15 tweeters in MTM array
7 tweeter array [two vents for midbass drivers seen above]
Frequency response and directional properties of the entire array of tweeters depends on what signal is being fed to each [internal crossover wise]. It's quite possible that different tweeters are covering slightly different frequency ranges - or that some receive a delay signal relative to others. Basically, as reviewers have shared the tweeters are one big virtual "9 inch tweeter", but one where designers can control the "size" and "response" separately over different frequency ranges. However, the center "super" tweeter in between each tweeter array has a frequency response that extends higher than the circle above and below it. As a result are wider dispersion at high frequencies by limiting the driver area and, at higher frequencies, less power handling requirements.
2 7" midbass drivers and front firing vents. Note: there are 4 7" midbass drivers in each tower. A total of 8 7" midbass drivers in total between two Ulf towers
The Ulfberht midbass drivers are missing from the MOAB towers. I've note that other reviewers praise the MOAB [which I'm certain are deserving of their attention] but not commenting on pressurization by these midbass drivers. Undoubtedly, because, the MOAB are a 3 way speaker which are missing the 4 7" midbass drivers of the Ulfberhts. Honorable mention goes to the Tekton Encore which fills the gap between the MOAB and Ulfberht with 2 midbass drivers. The Ulfberhts are a 4 way speaker system.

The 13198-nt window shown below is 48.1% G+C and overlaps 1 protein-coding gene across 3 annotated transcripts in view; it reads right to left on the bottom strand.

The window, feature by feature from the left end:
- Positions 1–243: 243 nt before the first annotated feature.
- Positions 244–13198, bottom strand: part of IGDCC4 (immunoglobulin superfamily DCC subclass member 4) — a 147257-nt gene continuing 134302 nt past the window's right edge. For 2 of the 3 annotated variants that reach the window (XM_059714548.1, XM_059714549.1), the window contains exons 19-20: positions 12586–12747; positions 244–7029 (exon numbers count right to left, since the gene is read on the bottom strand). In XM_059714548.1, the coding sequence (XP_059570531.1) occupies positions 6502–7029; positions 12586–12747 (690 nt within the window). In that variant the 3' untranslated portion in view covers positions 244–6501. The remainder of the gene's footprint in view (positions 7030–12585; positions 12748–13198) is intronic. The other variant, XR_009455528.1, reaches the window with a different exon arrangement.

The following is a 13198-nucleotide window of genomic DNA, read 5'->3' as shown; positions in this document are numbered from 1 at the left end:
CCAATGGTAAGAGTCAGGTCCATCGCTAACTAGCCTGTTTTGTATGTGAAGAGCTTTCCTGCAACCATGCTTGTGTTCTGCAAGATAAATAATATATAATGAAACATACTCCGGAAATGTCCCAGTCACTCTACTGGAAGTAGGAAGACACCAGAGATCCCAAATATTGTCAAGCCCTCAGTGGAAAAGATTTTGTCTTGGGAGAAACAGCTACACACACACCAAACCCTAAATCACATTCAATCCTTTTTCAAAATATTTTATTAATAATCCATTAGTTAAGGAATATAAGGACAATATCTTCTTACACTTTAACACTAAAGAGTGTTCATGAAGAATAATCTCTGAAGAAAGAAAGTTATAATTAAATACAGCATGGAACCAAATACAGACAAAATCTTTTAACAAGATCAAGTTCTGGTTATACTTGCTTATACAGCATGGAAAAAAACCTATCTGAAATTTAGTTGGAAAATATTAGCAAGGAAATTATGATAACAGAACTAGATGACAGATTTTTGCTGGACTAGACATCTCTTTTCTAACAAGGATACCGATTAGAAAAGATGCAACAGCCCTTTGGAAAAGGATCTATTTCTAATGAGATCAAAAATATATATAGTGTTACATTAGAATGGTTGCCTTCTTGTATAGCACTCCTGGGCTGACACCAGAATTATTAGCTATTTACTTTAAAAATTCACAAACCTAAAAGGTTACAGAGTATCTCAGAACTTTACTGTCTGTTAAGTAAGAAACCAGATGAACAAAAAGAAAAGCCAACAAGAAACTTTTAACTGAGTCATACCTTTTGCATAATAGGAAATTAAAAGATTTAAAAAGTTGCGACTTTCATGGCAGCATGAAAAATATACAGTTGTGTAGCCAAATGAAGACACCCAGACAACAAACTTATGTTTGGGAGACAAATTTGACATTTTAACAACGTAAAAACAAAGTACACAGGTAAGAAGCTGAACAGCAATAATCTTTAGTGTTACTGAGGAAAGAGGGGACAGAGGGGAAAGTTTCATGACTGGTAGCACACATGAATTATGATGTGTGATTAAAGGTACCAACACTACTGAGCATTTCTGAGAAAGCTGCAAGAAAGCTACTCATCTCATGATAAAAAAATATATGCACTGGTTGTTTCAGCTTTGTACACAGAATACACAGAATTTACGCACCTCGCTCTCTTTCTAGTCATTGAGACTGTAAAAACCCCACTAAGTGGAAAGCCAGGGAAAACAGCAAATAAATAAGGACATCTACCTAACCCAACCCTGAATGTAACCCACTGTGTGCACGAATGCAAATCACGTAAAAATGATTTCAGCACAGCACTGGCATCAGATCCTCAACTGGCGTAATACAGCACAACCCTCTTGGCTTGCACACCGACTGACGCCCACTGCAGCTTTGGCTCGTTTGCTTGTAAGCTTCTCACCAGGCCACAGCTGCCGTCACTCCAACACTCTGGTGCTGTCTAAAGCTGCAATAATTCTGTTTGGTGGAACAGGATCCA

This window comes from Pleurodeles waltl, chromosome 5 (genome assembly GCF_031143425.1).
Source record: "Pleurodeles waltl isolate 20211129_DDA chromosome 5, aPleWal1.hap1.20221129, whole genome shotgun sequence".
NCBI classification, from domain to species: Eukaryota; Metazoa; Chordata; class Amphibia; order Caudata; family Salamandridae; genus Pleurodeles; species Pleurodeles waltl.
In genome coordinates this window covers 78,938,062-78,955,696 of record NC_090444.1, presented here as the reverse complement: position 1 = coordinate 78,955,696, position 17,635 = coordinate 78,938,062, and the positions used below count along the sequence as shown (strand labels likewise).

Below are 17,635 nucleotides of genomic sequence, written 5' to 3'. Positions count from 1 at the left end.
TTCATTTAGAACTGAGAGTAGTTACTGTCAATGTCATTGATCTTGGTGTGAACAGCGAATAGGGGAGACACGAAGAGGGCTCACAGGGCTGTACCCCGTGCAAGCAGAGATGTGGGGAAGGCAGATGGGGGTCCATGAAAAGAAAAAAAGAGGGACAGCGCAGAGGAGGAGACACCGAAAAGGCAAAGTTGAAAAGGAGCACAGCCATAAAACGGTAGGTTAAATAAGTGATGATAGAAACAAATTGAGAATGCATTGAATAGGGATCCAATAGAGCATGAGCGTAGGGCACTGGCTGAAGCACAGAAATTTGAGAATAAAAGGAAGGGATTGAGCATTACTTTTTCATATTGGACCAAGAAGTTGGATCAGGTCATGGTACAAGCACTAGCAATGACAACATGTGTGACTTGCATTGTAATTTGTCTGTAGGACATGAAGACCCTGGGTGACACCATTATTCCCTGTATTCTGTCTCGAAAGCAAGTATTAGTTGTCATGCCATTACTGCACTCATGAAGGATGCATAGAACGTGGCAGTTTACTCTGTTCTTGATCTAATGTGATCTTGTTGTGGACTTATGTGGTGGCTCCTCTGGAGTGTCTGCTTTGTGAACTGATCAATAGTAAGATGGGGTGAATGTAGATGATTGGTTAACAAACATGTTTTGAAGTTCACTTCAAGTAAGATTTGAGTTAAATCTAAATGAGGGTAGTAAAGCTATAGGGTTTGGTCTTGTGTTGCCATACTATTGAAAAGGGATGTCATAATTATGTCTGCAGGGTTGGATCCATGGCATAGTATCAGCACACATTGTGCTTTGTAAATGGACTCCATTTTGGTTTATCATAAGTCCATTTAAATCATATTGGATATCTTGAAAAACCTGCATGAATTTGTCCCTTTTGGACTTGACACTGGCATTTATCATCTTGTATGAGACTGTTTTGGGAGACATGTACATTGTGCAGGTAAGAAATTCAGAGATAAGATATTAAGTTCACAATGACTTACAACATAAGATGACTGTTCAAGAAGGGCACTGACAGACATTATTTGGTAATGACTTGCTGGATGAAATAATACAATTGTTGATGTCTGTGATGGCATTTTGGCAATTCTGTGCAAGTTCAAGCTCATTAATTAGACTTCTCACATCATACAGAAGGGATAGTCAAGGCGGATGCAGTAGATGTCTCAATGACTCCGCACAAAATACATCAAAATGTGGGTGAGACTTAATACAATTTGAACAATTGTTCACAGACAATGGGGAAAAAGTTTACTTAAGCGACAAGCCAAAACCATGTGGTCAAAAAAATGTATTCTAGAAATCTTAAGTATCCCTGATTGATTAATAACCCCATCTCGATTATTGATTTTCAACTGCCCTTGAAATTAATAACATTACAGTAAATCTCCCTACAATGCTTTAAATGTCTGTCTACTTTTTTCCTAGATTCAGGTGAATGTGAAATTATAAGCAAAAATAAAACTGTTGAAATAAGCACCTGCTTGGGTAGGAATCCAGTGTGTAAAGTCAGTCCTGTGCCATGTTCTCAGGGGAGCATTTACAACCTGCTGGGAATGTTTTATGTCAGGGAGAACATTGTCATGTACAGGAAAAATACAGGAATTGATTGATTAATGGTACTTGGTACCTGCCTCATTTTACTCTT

The 12" woofer's rear firing ports seen on back of tower.
High quality speaker posts or terminals. Above the speaker posts are a pair of terminals that accept resistors for changing the performance of high frequencies.
Banana plug connectors and 10 gauge wiring. For more information visit: Bi-Wire Tekton Ulfberht Speakers
So how do they sound? Let me begin by saying that I deliberately chose the floor plan of my house with the entertainment room in mind. I enjoy more lively rooms than I do dead rooms. For that reason I wanted hard flooring where you'll find no carpeting. I also believe in form as well as function. You'll find no egg crate over windows or high density foam taped to my walls. Having said that when first moving in a casual conversation caused all kinds of echoes as I was fed my own conversation back to me. To say the room was "alive" is an understatement. In order to combat the room's "Active EQ" and impact on the sound, well, I waited until I moved my furniture indoors. The echo chamber has undoubtedly been reduced with things like furniture in place. I'm also experimenting with various plants and trees to cause sound dispersion. As time goes by I'm certain the environmental conditions surrounding the Ulfs will be made better.
|Grills removed for cleaning|
|Bare room being filled with equipment. Ulfberhts seen with optional grills. Also center Ulfberht and Tekton Design's 4-10 subwoofer|